SACRAMENTO — Lawmakers approved redistricting plans for the Legislature and California’s congressional delegation Thursday, sweeping aside complaints they would help incumbents at the expense of other interests.
“I suspect that most of these districts have been designed so we won’t have to worry about elections for the next six to eight years,” Assemblyman Tim Leslie, R-Tahoe City, said as lawmakers debated new lines for the Assembly. “Everybody wins.”
Assembly members voted 65-8 Thursday to approve new lines for their house and a state tax board, and a few hours later adopted new state Senate and congressional districts, 58-10.
The Senate passed the Senate and congressional plans Wednesday night 38-2, and approved the new Assembly and Board of Equalization districts Thursday 40-0 without debate.
The votes sent the proposals to Gov. Gray Davis, who is expected to sign them into law.
The plans will probably help Democrats maintain their big majorities in the Legislature and the congressional delegation for the next decade while allowing Republicans to tighten their hold on the seats they have now.
Democrats currently have 26 of the Senate’s 40 seats, 50 of the Assembly’s 80 seats and 32 of the state’s 52 seats in the House of Representatives.
California will get a 53rd congressional seat starting in 2003 because of the population growth revealed by last year’s census. That new district, in the Los Angeles area, is also expected to go to a Democrat.
There seemed to be some chance early in the week that legislative leaders wouldn’t be able to agree on new lines because of a dispute over how to draw a few Senate and congressional districts.
But Senate leaders removed a major stumbling block when they agreed to redraw a San Diego-area district in a way that could help one of Assembly Speaker Robert Hertzberg’s lieutenants win a congressional seat.
Critics charged that the new districts — particularly the Senate and congressional lines — would go too far to promote the political ambitions of most incumbents at the expense of regional and ethnic interests.
“What happened to drawing lines for the people of the state rather than ourselves?” Leslie said.
He said the state should create a nonpartisan commission to draw new districts after each federal census instead of leaving the task to lawmakers.
“I think the process brings out the worst in the Legislature,” said Assemblywoman Helen Thomson, D-Davis, saying the lines would protect “most of us from the challenge of a competitive election.”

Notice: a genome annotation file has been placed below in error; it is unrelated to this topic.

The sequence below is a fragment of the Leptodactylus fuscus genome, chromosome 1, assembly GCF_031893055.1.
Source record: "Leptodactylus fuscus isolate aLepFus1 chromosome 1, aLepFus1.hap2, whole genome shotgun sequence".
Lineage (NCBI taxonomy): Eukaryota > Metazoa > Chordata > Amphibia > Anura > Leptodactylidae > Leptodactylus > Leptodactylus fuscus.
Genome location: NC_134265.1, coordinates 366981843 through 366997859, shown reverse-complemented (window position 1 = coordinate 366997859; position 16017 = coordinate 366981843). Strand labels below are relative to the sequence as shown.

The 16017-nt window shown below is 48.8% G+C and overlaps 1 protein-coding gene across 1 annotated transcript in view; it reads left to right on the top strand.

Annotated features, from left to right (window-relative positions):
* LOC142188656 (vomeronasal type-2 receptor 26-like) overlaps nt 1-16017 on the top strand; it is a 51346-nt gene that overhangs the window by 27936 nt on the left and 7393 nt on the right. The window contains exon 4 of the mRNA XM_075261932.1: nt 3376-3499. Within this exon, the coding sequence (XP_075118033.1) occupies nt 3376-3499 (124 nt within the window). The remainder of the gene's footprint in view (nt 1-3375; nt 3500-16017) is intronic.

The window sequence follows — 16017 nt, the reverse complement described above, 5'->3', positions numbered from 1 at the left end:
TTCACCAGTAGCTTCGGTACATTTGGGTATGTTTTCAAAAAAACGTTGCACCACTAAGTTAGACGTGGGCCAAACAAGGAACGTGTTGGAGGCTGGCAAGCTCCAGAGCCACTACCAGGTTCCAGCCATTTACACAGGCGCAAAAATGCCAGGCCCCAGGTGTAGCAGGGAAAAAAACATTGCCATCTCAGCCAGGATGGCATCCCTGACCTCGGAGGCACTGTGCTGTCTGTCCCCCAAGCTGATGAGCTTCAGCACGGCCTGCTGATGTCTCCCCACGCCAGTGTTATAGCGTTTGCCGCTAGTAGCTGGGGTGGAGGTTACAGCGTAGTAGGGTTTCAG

But Assemblyman Gil Cedillo, D-Los Angeles, defended the plans.
“This is a political process, a political process that has a legal right and obligation and imperative to protect incumbency,” he said.
Much of the opposition, Cedillo implied, came from Assembly members disappointed they didn’t have a clear shot at a Senate or congressional seat.
“There are 80 people who should aspire to hold 40 seats on the other side of the building,” he said.
Assemblyman Rod Wright, D-Los Angeles, said the Senate and congressional plans were “the best legal compromise that we are going to be able to achieve.”
He said legislators critical of the plans would be more unhappy if the state Supreme Court took over redistricting.
Thomson and Assembly members Fred Keeley, D-Boulder Creek, and Hannah-Beth Jackson, D-Santa Barbara, said the Senate plan unnecessarily cut up their parts of the state to provide populations for inland seats.
“The central coast should not be an organ donor for the rest of the state,” said Jackson.
“This is not about me; this is about process and outcome,” said Keeley, whose interest in a Senate seat could be thwarted by the new lines.
Cedillo said the plans would increase the number of seats held by women and Hispanics in the Senate and Congress while going a long way to protect so-called communities of interest, but other lawmakers said they didn’t go far enough.
Jackson said the Senate plan could actually result in fewer women winning legislative seats.
Alan Clayton, research chairman for the California Latino Redistricting Coalition, said his organization would ask the U.S. Justice Department to go to court to challenge several districts in the legislative and congressional plans on the grounds that they weaken Hispanic political clout.
Kathay Feng, an attorney at the Asian Pacific American Legal Center in Los Angeles, praised some parts of the Assembly plan for its impact on Asian and Pacific Island voters but criticized others.
She said her organization hadn’t decided to take any legal action.